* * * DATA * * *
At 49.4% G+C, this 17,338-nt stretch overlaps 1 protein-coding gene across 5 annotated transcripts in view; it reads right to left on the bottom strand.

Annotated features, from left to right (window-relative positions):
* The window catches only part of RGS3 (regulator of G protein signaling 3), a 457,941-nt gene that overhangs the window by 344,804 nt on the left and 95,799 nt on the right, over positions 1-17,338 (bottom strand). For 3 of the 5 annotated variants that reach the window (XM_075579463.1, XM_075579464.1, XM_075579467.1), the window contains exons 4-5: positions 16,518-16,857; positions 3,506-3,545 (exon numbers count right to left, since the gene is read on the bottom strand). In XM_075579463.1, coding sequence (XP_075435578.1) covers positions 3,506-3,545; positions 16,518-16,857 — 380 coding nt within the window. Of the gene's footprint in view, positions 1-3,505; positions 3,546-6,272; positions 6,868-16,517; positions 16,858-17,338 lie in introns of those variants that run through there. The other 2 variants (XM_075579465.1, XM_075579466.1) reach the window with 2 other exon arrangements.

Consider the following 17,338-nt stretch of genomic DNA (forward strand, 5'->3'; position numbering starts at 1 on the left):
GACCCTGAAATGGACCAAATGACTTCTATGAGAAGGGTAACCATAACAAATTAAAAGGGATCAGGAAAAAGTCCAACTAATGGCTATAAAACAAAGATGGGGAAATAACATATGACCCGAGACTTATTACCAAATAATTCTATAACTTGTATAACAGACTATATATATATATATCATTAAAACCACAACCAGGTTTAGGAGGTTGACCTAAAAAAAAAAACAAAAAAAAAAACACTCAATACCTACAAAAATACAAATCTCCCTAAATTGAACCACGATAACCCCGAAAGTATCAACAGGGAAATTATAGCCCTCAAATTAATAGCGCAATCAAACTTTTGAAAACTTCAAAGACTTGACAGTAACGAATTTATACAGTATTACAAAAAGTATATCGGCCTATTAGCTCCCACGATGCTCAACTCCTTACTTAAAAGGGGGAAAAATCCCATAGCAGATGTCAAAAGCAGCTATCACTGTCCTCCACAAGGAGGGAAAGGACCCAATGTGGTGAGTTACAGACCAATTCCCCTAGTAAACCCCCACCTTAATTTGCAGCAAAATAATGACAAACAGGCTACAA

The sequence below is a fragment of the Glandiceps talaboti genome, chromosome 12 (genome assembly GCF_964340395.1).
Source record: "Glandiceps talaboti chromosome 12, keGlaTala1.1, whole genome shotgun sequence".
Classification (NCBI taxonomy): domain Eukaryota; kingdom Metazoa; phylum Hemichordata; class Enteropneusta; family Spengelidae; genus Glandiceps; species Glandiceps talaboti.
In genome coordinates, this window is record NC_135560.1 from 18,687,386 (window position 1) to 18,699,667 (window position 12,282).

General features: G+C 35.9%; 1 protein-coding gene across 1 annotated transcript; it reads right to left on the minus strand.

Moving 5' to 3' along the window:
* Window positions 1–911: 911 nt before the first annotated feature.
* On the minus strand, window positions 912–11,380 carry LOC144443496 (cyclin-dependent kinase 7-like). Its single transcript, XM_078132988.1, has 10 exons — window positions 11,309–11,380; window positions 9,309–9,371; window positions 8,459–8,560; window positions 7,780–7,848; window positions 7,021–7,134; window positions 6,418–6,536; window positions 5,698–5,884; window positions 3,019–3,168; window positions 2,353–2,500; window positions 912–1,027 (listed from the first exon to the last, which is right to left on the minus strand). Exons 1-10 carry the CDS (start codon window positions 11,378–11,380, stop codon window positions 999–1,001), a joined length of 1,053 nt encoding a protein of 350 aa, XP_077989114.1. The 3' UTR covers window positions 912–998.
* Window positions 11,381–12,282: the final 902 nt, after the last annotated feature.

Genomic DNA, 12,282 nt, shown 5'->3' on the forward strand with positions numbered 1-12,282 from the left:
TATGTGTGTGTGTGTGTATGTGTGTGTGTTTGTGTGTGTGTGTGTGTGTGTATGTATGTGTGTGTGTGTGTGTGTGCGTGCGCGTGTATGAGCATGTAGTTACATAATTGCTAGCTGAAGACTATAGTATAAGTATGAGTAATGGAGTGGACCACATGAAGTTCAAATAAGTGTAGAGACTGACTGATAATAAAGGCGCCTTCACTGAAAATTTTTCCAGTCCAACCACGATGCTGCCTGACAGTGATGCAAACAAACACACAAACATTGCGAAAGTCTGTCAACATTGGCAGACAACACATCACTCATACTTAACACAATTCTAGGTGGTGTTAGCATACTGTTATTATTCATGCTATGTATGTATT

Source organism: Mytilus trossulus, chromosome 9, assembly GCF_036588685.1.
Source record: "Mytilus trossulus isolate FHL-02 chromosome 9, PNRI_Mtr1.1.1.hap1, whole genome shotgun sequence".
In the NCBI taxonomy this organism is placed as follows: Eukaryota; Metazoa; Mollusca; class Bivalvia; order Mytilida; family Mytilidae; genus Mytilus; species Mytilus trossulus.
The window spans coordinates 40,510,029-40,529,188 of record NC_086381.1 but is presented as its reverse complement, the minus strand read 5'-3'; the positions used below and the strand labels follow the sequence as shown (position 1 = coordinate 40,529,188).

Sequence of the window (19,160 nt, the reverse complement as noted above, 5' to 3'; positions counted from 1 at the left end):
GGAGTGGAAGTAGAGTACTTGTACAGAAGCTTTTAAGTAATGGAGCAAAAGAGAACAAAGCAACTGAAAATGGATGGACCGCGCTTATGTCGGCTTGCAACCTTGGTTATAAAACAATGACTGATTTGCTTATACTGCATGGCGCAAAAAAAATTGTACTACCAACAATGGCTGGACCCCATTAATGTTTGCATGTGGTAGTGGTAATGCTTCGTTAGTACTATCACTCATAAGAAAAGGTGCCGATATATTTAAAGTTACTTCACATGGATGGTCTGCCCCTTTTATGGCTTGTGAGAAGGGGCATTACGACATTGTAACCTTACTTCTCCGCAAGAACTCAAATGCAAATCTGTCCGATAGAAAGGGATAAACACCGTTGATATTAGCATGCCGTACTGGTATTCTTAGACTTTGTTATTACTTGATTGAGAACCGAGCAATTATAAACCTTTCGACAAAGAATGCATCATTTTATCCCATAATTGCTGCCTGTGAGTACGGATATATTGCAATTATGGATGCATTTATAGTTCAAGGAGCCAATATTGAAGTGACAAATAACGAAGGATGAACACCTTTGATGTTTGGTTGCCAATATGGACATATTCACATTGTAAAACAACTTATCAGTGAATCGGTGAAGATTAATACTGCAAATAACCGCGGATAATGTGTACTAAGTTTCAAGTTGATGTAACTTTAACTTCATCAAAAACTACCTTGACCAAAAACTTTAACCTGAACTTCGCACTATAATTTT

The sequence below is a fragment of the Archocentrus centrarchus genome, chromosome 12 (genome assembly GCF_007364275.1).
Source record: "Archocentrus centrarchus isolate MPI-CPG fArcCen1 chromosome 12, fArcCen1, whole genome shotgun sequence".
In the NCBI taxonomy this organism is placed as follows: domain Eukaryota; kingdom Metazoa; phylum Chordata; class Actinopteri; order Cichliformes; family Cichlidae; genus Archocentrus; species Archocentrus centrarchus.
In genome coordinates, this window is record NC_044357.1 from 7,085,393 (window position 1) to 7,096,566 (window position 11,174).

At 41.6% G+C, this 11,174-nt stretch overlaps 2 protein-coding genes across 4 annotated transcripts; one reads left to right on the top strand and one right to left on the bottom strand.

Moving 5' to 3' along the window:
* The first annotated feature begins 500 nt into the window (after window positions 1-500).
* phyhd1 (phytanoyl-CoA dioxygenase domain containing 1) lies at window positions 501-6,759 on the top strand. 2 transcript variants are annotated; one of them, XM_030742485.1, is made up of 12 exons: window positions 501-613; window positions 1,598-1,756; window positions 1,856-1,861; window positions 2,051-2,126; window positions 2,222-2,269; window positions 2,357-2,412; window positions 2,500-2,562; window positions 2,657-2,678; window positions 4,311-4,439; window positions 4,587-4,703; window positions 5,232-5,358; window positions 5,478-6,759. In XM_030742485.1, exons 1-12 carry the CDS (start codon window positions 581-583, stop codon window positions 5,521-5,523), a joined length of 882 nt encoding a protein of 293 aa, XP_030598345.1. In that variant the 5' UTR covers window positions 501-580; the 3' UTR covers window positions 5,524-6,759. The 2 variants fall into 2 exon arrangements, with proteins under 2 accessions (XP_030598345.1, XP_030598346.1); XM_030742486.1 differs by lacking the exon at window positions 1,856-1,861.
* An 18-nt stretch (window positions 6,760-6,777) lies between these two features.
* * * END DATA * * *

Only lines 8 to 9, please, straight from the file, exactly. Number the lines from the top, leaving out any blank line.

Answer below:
Classification (NCBI taxonomy): domain Eukaryota; kingdom Metazoa; phylum Hemichordata; class Enteropneusta; family Spengelidae; genus Glandiceps; species Glandiceps talaboti.
In genome coordinates, this window is record NC_135560.1 from 18,687,386 (window position 1) to 18,699,667 (window position 12,282).